Vito and Todd and Marcia photo by Clare Bokulich
From TODD WALTON
Under The Table Books
“For every complex problem, there is a simple solution. And it’s always wrong.” H. L. Mencken
Marcia and I recently watched Little Men, the 2016 movie written by Ira Sachs and Mauricio Zacharias, and directed by Ira Sachs, and for my taste it was the best American movie I’ve seen in a very long time. By Hollywood standards, Little Men would be called a European film made in America. Character-driven, subtle, no villains, no heroes, ultra-real, and entirely free of violence, the film is about essentially good people caught up in the cruel realities of economics in a capitalist society, and how those realities shape the courses of people’s lives and the lives of their children.
Because the story of Little Men focuses on the friendship of two thirteen-year-old boys, adolescence and emerging sexuality are also subjects of the movie, each handled with marvelous subtlety and sensitivity. I was so touched by the friendship depicted in this movie that for days after I was swamped with memories of my friendships in junior high school and high school, and the events that led to the demise of those friendships.
The movie is beautifully wrought, and Sachs uses exquisite imagery to tell parts of the tale, imagery without dialogue, so the viewer’s imagination and personal experience are invited to co-write the back-stories of the characters in the film. The acting is nuanced, the dialogue never predictable and always believable, and the sensibility of the film deeply compassionate.
In thinking about Little Men, I realize that most of the American films made available for viewing these last forty years do not honor the viewers’ imaginations or intelligence. I think this trend in movies began with the rise of television as a dominating fixture of our culture, and by the early 1980s Aim Low became the ironclad rule of commercial cinema. Now, of course, most movies are aimed at children or teenagers or young adults, a population that has no experience of great literature, and no experience of subtlety or nuance or complexity in writing or music or cinema.
When I was sixteen, in 1966, I saw Zorba the Greek, and I vividly recall how challenging and exciting it was to contemplate and try to accept such a complicated and changeable character as Zorba. Was he a hero or a villain? Both! Neither! Oh how I loved the widow portrayed by Irene Pappas, yet she was not saved by Zorba, but senselessly killed. Or was her killing senseless?
In that same year came the dangerous British movie If, and some of my classmates hated the film, and some loved If more than any movie they’d ever seen; and everyone who saw that movie believed the drama made the leap from reality to fantasy at a different point in the movie; and a few people thought the story was real from beginning to end.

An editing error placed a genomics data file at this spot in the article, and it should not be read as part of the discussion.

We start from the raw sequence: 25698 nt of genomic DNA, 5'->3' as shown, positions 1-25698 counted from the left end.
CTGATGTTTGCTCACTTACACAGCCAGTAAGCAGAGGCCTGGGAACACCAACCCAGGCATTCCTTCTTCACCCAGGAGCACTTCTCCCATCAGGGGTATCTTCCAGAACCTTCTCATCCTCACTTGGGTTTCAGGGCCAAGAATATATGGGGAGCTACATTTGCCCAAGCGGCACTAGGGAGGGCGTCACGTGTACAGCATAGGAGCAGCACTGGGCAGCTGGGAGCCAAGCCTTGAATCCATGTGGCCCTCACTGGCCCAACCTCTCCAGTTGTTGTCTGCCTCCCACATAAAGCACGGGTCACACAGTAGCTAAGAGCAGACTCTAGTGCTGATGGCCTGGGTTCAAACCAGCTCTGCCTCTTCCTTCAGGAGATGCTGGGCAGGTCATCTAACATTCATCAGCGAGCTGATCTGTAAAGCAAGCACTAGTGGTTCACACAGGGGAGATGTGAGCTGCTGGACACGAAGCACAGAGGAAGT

Then for another decade, it seemed that every week another movie would come out that challenged us to think about life in a new way, to question the status quo, to feel the richness and positivity of originality and artistry, to give us the opportunity to revel in the unsolvable mysteries and beauties of life.
Eventually, with very few exceptions, only foreign films and a rare American anomaly provided those kinds of thrills of discovery and challenged us to think outside the narrow box of American culture. American movies devolved into the teen and kiddy junk, much of it ultra-violent, we have today. Now, every October and November, a few so-called serious films come out in time for the awards season, but these tend to be shallow and stereotypical and unwatchable for the likes of me.
I believe there is a direct connection between the devolution of our cinema and literature, and the ascendancy of those who now control the reins of power—for a culture that celebrates complexity and subtlety and a multitude of possible meanings and endings will not easily succumb to infantile simplicity.
How refreshing it was to see Little Men, a movie that made no attempt to wrap things up in a neat little happy ending, but said, as did Zorba the Greek, “Here is an artist examining a slice of life full of real people caught in real dilemmas. How exciting! See what you think and feel as you open to this artistry, this vision, this vivid real-seeming dream.”